In a scenario that caller doesn't necessarily need callee to use memory of one of its local variables of a primitive type to track that variable later for anything, I know that when passing that variable to a callee function; it'd be done by value and that makes total sense for primitive types with a size equal to or smaller than size of pointer; but I'm curious that from an assembly point(performance-wise or space-wise), wouldn't be there a situation when passing a variable of a primitive type with a size bigger than pointers like long double on my platform which has a size of 8 bytes and is bigger than pointers that have a size of 4 bytes; by reference would be more efficient? like an imagined situation where pointer can be loaded directly into some register by caller but the primitive itself not and thus no need to load the pointer from callee stack frame to some register by callee and there's 8 more free bytes of stack memory in the end comparing to pass by value where there'd be 8 more used bytes of stack memory.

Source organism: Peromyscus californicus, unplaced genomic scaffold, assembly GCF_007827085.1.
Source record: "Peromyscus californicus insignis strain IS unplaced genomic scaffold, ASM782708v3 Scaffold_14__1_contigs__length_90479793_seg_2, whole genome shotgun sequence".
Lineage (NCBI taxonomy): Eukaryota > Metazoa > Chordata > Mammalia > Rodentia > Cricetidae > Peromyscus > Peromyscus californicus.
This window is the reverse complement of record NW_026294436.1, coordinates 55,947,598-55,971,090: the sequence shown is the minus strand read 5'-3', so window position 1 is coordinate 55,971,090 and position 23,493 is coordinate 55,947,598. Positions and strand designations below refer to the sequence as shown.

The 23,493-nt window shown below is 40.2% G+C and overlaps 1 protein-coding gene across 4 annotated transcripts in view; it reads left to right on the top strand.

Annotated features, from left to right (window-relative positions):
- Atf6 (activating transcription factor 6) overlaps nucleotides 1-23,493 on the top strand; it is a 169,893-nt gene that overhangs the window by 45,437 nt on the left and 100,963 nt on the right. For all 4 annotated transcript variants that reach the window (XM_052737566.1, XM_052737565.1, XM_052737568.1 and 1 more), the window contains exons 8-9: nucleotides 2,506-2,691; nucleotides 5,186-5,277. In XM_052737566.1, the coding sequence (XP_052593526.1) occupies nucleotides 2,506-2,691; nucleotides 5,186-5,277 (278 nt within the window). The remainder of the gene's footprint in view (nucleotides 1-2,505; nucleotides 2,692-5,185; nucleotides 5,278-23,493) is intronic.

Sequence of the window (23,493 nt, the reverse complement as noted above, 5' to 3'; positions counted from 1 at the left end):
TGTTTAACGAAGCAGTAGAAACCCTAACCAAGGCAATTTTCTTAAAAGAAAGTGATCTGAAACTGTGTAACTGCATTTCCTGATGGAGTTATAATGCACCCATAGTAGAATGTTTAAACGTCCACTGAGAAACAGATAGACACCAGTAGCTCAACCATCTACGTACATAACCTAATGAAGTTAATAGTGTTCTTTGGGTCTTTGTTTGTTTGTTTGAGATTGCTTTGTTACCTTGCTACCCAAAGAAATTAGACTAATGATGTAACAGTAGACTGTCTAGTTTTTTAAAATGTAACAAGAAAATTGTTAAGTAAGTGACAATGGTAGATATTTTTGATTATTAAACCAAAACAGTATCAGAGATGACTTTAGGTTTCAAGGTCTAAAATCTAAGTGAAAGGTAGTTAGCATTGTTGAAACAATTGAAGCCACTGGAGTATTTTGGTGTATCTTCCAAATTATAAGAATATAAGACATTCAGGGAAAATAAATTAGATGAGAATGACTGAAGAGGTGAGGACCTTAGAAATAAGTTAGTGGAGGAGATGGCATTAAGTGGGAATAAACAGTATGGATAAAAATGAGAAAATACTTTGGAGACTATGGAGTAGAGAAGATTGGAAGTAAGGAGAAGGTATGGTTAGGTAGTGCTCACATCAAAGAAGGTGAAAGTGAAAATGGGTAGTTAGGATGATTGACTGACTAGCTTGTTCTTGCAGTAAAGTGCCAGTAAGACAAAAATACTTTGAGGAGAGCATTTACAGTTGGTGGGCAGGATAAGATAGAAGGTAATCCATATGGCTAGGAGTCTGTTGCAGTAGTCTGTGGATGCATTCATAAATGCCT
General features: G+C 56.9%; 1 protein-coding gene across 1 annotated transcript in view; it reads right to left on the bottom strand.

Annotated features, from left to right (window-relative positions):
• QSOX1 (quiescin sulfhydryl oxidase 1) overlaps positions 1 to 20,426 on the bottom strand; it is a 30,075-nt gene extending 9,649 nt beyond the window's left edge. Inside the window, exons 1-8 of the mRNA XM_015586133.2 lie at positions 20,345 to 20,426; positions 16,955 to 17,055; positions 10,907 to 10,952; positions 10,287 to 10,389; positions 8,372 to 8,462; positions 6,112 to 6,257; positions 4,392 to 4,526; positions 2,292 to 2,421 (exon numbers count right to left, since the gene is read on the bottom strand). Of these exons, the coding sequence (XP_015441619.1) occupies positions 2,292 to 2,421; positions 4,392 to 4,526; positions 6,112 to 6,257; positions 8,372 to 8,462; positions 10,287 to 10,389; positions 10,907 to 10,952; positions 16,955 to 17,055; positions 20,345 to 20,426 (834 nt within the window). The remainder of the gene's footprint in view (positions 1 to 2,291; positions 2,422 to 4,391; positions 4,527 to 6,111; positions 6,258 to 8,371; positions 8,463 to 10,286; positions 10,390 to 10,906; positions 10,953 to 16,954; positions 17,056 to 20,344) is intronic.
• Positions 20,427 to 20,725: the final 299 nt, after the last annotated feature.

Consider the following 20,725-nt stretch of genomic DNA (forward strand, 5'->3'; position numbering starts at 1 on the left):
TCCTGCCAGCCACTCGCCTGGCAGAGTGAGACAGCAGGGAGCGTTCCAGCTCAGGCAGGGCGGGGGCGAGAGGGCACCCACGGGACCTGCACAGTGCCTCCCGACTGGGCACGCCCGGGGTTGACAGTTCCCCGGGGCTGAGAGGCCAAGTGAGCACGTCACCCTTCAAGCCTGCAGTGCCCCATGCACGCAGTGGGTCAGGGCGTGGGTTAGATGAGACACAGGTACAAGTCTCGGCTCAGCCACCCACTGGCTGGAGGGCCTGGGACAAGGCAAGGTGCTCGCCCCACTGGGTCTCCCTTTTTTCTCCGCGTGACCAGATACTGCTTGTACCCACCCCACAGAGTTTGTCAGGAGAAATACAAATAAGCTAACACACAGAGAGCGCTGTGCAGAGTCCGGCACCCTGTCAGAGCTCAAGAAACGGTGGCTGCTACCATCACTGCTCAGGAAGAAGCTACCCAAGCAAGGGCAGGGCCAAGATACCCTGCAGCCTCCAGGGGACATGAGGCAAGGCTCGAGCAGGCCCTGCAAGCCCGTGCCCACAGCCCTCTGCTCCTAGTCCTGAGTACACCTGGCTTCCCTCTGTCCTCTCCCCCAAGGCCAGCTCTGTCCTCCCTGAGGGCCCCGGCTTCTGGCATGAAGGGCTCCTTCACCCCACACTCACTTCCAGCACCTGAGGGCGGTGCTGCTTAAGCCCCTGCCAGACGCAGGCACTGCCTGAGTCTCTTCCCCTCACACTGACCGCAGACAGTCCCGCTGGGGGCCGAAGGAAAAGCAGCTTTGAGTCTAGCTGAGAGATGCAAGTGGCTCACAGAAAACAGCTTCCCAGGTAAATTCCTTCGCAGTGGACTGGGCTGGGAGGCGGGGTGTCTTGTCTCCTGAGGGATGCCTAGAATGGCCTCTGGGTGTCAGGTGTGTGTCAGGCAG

If passing by reference might ever be more efficient, how can we know to pass by reference or value?
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I'm not really sure what you're asking, but I think you're asking about the efficiency of passing conventions.
In your example, if you were originally passing an 8-byte long and you change it to a 4-byte pointer it wouldn't make an 8-byte difference. It would only make a 4-byte …
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